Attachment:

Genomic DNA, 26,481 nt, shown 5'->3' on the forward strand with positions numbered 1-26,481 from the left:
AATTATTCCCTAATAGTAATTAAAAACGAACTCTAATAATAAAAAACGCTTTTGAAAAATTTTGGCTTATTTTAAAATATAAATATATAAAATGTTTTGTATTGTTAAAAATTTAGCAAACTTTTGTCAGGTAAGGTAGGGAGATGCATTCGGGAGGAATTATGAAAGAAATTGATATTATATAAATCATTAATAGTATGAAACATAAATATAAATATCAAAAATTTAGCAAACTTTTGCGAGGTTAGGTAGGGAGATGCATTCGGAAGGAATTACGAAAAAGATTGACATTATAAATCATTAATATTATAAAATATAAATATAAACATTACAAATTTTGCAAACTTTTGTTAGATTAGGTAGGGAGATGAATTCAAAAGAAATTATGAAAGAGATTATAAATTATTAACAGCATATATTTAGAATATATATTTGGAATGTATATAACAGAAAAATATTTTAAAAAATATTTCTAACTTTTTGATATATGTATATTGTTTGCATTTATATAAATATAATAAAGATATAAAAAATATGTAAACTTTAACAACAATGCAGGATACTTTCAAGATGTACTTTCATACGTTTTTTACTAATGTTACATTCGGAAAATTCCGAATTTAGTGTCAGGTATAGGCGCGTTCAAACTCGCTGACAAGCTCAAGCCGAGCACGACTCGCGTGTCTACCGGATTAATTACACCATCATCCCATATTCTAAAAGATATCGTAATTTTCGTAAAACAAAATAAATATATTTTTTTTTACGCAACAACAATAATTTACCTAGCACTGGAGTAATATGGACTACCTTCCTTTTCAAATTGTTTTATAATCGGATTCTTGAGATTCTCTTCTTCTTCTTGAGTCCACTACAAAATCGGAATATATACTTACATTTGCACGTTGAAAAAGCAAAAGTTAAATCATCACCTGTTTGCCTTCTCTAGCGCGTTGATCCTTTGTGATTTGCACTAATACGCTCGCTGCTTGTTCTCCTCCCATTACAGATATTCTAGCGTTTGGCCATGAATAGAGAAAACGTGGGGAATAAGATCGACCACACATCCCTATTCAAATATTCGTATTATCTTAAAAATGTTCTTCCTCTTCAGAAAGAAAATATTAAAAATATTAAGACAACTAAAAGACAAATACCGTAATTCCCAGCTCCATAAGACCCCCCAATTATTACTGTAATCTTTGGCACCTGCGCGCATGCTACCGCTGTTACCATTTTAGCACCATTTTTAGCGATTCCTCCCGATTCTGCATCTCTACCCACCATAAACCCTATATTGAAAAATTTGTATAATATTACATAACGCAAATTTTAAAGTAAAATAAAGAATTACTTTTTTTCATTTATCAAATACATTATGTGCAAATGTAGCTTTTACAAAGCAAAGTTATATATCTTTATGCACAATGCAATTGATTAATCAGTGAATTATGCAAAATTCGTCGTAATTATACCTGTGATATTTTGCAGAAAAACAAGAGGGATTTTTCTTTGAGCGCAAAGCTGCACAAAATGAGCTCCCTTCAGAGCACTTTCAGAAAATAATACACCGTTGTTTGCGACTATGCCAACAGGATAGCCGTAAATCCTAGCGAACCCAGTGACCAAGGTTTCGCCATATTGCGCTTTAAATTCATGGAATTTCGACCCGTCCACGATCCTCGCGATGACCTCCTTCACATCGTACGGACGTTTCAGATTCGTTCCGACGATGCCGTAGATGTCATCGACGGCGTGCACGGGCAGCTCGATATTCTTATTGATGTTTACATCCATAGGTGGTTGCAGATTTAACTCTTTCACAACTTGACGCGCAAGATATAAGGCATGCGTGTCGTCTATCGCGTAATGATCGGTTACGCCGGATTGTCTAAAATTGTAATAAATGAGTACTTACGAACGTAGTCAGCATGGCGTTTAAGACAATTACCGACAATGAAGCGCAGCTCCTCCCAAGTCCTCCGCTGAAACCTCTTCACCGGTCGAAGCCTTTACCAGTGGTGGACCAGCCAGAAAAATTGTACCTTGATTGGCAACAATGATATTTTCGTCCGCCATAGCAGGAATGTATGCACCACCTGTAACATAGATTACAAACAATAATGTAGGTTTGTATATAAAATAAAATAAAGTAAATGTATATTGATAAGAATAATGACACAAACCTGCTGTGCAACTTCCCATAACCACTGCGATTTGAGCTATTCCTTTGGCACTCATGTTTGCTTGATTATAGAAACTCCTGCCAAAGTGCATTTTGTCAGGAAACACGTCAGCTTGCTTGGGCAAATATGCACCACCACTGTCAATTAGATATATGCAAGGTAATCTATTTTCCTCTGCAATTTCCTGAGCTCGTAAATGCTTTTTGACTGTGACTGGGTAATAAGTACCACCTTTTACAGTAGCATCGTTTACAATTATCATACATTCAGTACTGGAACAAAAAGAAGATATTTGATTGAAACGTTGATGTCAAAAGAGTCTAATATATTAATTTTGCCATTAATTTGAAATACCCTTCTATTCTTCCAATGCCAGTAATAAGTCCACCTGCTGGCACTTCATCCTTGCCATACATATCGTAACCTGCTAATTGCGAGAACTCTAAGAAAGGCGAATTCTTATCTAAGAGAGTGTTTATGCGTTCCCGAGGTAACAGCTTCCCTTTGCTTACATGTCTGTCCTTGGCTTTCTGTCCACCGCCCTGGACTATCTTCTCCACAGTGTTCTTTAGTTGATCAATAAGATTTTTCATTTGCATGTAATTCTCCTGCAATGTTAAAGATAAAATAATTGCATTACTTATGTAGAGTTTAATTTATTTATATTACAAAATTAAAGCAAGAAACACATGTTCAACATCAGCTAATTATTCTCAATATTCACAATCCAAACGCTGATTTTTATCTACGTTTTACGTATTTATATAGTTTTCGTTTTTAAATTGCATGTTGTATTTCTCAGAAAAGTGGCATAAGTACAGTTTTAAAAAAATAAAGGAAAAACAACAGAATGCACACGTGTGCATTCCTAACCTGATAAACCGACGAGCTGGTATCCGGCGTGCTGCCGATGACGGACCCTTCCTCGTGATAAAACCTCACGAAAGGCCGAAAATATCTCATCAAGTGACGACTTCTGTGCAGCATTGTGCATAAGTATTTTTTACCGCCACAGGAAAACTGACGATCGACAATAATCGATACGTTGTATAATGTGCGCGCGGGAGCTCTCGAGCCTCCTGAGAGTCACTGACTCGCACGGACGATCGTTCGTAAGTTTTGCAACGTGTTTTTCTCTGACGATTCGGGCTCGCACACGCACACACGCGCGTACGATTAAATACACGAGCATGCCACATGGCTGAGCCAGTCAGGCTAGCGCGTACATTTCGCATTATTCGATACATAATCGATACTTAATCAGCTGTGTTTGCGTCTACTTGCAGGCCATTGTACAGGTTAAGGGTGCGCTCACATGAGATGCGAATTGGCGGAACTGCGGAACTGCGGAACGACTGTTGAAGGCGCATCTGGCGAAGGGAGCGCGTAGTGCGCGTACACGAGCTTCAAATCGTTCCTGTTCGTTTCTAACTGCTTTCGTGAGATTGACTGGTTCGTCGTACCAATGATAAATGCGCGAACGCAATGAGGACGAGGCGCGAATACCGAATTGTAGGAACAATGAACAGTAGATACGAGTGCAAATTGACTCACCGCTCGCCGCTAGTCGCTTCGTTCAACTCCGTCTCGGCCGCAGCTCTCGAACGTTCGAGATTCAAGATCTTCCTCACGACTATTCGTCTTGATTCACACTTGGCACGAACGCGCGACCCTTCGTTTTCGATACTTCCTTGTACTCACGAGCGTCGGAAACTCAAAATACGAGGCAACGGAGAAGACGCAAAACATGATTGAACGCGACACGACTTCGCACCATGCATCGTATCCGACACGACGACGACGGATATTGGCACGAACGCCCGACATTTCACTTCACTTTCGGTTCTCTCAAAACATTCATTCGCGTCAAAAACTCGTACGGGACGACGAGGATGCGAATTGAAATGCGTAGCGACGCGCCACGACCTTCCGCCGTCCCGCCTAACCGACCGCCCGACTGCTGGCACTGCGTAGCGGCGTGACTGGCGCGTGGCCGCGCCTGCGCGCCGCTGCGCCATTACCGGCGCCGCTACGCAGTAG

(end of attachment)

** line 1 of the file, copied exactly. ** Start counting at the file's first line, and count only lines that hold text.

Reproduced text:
Genomic DNA, 26,481 nt, shown 5'->3' on the forward strand with positions numbered 1-26,481 from the left: